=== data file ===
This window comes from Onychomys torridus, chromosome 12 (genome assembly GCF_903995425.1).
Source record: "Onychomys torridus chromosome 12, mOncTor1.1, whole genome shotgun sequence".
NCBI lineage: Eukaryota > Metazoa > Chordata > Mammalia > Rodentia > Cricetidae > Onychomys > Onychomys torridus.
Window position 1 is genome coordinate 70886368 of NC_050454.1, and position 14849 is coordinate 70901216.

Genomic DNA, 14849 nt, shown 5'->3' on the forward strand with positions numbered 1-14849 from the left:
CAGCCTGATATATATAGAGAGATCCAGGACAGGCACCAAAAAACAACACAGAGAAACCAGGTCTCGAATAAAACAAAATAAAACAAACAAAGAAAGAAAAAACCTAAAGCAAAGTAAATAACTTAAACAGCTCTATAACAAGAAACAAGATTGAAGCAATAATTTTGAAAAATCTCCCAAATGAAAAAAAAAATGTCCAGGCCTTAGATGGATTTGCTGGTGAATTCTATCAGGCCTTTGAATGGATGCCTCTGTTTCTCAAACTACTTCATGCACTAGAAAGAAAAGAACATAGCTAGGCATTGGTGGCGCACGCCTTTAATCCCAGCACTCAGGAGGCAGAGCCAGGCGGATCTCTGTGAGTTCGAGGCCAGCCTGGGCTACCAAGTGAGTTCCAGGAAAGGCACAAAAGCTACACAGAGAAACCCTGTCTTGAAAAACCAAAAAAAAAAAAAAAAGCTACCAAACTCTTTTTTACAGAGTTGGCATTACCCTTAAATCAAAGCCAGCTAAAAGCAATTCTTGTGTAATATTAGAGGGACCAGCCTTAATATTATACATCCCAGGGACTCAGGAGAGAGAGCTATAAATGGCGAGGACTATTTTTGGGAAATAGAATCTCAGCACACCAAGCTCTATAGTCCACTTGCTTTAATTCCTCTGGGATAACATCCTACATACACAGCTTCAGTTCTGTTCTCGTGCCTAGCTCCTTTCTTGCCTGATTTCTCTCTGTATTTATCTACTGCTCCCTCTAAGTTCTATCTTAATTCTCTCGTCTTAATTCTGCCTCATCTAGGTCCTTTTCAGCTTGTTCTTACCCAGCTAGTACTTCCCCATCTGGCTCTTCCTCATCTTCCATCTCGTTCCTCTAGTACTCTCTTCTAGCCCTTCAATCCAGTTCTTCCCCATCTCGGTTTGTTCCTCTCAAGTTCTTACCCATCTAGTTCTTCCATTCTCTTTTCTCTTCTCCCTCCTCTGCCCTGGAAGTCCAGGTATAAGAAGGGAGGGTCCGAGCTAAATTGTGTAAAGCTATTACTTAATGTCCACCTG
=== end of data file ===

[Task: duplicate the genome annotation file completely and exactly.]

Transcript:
This window comes from Onychomys torridus, chromosome 12 (genome assembly GCF_903995425.1).
Source record: "Onychomys torridus chromosome 12, mOncTor1.1, whole genome shotgun sequence".
NCBI lineage: Eukaryota > Metazoa > Chordata > Mammalia > Rodentia > Cricetidae > Onychomys > Onychomys torridus.
Window position 1 is genome coordinate 70886368 of NC_050454.1, and position 14849 is coordinate 70901216.

Genomic DNA, 14849 nt, shown 5'->3' on the forward strand with positions numbered 1-14849 from the left:
CAGCCTGATATATATAGAGAGATCCAGGACAGGCACCAAAAAACAACACAGAGAAACCAGGTCTCGAATAAAACAAAATAAAACAAACAAAGAAAGAAAAAACCTAAAGCAAAGTAAATAACTTAAACAGCTCTATAACAAGAAACAAGATTGAAGCAATAATTTTGAAAAATCTCCCAAATGAAAAAAAAAATGTCCAGGCCTTAGATGGATTTGCTGGTGAATTCTATCAGGCCTTTGAATGGATGCCTCTGTTTCTCAAACTACTTCATGCACTAGAAAGAAAAGAACATAGCTAGGCATTGGTGGCGCACGCCTTTAATCCCAGCACTCAGGAGGCAGAGCCAGGCGGATCTCTGTGAGTTCGAGGCCAGCCTGGGCTACCAAGTGAGTTCCAGGAAAGGCACAAAAGCTACACAGAGAAACCCTGTCTTGAAAAACCAAAAAAAAAAAAAAAAGCTACCAAACTCTTTTTTACAGAGTTGGCATTACCCTTAAATCAAAGCCAGCTAAAAGCAATTCTTGTGTAATATTAGAGGGACCAGCCTTAATATTATACATCCCAGGGACTCAGGAGAGAGAGCTATAAATGGCGAGGACTATTTTTGGGAAATAGAATCTCAGCACACCAAGCTCTATAGTCCACTTGCTTTAATTCCTCTGGGATAACATCCTACATACACAGCTTCAGTTCTGTTCTCGTGCCTAGCTCCTTTCTTGCCTGATTTCTCTCTGTATTTATCTACTGCTCCCTCTAAGTTCTATCTTAATTCTCTCGTCTTAATTCTGCCTCATCTAGGTCCTTTTCAGCTTGTTCTTACCCAGCTAGTACTTCCCCATCTGGCTCTTCCTCATCTTCCATCTCGTTCCTCTAGTACTCTCTTCTAGCCCTTCAATCCAGTTCTTCCCCATCTCGGTTTGTTCCTCTCAAGTTCTTACCCATCTAGTTCTTCCATTCTCTTTTCTCTTCTCCCTCCTCTGCCCTGGAAGTCCAGGTATAAGAAGGGAGGGTCCGAGCTAAATTGTGTAAAGCTATTACTTAATGTCCACCTG